There’s a reason that Final Fantasy VIII was remastered, and that’s because it was a masterpiece in its own time that many people loved. You can add me to that list of people too, as I firmly believe that this is one of Square Enix’s finer outings in a long history of RPG excellence. With its updated and beautifully rendered new character models and environments, its enhanced FMVs, and added game features, you can be sure that whether this a return to a classic or a new beginning in the world of Final Fantasy VIII, it’ll be a defining experience that will stick with you for years to come.
Creature in the Well is an undeniably slick and unique experience that blends together action with pinball-like puzzling in a very satisfying way. Whilst the concept is simple, there’s a fair amount of skill and strategy required to progress – it’ll definitely take a bit of time to master its mechanics, but who cares when the action itself is so much fun? The only real downside is that the game can feel repetitive at times, with some of the rooms you encounter utilising the same ideas over and over again. It’s not too much of a bad thing since the core mechanics of the game work so well, but I couldn’t help but to feel a little bored during the more repetitive moments. Still, there’s a heck of a lot more good than bad in Creature in the Well and it certainly stands tall as one of the more unique titles I’ve played so far in 2019. It might not be perfect, but it’s SUPER COOL and will offer plenty of satisfying action to anyone who decides to play it.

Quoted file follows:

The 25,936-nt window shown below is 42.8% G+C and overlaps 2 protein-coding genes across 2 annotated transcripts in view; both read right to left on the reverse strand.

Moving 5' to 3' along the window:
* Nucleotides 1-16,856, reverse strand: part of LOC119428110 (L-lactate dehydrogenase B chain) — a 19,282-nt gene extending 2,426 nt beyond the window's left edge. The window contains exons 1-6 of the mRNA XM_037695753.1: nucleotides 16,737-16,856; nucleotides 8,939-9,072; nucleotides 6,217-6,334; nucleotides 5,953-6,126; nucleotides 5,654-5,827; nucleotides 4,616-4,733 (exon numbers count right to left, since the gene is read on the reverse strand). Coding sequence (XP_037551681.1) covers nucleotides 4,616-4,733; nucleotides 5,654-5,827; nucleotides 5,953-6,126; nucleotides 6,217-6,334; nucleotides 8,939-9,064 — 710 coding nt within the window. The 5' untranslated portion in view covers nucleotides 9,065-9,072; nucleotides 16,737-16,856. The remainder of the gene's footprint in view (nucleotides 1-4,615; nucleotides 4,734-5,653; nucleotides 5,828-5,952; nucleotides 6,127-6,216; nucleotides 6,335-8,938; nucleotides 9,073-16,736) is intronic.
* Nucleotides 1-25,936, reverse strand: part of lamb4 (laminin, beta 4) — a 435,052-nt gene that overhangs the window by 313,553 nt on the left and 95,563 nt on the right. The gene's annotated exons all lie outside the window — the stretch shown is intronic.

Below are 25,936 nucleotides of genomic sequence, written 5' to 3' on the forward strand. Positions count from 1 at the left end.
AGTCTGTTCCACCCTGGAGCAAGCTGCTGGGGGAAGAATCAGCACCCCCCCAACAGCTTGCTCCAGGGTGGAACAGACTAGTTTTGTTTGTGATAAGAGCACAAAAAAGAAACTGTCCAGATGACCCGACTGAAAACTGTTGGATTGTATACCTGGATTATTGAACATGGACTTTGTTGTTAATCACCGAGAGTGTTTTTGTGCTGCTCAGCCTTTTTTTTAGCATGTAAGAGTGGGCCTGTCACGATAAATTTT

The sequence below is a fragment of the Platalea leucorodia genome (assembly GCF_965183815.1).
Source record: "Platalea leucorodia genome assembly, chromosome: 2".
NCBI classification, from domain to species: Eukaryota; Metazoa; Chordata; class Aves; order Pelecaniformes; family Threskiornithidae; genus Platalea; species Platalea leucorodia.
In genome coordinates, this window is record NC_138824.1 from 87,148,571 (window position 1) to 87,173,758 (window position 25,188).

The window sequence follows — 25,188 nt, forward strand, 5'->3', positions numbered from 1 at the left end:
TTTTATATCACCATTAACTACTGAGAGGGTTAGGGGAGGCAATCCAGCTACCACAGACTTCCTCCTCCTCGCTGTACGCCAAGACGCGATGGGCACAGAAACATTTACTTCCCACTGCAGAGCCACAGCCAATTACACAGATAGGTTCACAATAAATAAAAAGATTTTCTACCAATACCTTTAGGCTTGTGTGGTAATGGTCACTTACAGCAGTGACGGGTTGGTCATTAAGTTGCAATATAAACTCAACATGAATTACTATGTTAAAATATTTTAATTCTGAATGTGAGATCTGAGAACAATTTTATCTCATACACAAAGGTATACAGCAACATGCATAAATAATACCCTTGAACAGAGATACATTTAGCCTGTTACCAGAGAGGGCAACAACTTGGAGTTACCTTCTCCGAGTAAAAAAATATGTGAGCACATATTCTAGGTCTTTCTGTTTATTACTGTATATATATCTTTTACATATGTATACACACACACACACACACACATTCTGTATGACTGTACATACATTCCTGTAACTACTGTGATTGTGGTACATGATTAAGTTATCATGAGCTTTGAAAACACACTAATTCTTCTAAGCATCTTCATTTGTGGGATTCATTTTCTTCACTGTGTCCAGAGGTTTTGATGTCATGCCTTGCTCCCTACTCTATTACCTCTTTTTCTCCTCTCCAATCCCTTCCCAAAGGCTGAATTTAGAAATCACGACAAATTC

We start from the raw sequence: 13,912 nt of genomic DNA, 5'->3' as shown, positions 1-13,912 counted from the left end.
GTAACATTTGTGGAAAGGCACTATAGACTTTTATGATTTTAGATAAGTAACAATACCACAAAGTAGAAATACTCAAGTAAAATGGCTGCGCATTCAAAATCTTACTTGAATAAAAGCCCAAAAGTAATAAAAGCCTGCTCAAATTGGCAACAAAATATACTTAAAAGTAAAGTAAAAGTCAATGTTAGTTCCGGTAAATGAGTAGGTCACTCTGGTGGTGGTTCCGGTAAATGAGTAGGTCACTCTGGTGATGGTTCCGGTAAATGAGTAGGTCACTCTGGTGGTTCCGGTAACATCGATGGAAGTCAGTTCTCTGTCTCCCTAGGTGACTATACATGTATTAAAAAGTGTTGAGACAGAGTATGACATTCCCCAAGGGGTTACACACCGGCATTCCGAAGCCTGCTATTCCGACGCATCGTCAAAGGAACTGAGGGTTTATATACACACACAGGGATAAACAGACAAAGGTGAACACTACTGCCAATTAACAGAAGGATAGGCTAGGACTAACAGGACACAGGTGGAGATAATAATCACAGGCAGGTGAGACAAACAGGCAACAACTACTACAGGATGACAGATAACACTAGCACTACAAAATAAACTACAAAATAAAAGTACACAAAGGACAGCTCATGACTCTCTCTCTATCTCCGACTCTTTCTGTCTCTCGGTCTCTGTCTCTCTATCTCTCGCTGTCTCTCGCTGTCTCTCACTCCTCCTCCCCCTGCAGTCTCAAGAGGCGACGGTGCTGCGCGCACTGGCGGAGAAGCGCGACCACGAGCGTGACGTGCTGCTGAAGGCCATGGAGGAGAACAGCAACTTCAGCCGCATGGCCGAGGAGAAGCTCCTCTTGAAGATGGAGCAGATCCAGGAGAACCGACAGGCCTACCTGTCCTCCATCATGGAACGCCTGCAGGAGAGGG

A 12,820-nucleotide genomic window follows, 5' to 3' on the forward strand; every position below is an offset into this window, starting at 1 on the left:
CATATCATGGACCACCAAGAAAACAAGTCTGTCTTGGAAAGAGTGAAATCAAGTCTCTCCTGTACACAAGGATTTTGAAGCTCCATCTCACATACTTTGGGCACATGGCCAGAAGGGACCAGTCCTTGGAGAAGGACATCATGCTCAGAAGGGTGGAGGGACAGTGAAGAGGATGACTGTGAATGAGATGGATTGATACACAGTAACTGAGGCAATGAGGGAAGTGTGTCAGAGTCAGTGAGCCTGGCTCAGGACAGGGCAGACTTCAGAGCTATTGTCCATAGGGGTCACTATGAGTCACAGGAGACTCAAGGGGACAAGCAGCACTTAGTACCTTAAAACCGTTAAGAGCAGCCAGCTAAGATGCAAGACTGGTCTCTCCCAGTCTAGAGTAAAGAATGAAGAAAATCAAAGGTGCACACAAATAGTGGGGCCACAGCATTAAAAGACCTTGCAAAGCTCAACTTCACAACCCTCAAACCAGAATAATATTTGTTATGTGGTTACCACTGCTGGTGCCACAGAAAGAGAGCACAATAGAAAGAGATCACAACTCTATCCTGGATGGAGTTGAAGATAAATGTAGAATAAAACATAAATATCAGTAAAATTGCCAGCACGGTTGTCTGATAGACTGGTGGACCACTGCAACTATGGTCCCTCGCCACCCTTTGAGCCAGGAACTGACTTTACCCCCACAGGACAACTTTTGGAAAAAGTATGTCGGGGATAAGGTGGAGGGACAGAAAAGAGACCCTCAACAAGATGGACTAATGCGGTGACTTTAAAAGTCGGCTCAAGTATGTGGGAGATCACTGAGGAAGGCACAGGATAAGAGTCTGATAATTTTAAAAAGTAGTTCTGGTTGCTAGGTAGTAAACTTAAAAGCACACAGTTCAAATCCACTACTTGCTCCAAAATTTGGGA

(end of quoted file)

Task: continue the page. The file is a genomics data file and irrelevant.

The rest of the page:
Remedy are undoubtedly masters of their craft, and Control is another fantastic title to add to their repertoire of fine releases that focus on bold action and deep dives into the unknown. It kept me captivated from start to end with its mysterious yet rich narrative, its solid combat mechanics that blend together satisfying gunplay with fun telekinetic abilities, and its peculiar allure and sense that just about ANYTHING could be around the corner of The Oldest House’s mysterious hallways. Control’s weird yet wonderful approach may not be for everyone and some of the performance issues could be disappointing. Overall though, they are minor hitches in what is otherwise an amazing experience; Control is simply a must-own title for action fans or those who appreciate games that aren’t afraid to be a little different.